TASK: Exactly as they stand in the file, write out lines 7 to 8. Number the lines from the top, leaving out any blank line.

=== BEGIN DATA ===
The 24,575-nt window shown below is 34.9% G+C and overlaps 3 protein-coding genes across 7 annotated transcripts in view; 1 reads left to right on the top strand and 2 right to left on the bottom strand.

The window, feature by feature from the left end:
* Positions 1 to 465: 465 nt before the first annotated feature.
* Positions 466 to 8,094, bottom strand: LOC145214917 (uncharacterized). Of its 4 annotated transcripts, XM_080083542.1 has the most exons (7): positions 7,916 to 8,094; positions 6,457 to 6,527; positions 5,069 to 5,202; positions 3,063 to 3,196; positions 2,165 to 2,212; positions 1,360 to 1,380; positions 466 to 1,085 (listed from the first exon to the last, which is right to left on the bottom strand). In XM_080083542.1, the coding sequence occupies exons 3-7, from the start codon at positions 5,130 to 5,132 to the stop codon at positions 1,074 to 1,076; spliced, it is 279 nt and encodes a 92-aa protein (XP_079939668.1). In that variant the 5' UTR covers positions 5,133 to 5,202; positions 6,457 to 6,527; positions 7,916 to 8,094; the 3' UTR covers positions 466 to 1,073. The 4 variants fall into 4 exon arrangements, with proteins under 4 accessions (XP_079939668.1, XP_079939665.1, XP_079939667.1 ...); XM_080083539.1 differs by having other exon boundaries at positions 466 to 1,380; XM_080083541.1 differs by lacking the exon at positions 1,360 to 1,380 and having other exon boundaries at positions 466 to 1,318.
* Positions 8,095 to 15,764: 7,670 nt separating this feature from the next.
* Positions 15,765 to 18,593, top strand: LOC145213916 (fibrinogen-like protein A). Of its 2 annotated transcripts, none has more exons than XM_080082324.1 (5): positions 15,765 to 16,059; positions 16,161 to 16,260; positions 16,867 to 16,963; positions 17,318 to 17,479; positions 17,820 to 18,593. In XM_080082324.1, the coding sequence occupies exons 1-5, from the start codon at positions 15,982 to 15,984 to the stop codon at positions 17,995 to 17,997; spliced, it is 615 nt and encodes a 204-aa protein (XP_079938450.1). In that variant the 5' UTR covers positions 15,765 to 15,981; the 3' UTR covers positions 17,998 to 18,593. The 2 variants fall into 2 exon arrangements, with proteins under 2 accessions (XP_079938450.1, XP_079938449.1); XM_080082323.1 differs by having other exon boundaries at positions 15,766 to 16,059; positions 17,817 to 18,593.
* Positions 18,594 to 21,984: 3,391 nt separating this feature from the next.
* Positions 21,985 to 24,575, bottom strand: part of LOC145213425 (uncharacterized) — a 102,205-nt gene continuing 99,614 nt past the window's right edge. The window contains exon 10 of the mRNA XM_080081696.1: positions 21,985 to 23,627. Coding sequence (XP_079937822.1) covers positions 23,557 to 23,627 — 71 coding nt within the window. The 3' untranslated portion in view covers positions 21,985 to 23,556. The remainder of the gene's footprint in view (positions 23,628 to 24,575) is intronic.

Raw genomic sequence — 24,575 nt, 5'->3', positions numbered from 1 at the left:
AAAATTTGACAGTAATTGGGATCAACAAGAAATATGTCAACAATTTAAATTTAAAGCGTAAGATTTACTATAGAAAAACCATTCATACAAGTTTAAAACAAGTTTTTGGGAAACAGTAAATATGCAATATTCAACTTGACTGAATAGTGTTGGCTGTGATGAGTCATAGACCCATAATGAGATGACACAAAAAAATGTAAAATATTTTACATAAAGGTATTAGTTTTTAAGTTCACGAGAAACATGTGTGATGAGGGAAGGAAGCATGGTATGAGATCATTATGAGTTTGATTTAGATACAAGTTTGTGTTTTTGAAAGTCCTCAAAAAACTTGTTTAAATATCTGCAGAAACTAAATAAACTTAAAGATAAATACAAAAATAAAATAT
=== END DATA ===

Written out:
* Positions 18,594 to 21,984: 3,391 nt separating this feature from the next.
* Positions 21,985 to 24,575, bottom strand: part of LOC145213425 (uncharacterized) — a 102,205-nt gene continuing 99,614 nt past the window's right edge. The window contains exon 10 of the mRNA XM_080081696.1: positions 21,985 to 23,627. Coding sequence (XP_079937822.1) covers positions 23,557 to 23,627 — 71 coding nt within the window. The 3' untranslated portion in view covers positions 21,985 to 23,556. The remainder of the gene's footprint in view (positions 23,628 to 24,575) is intronic.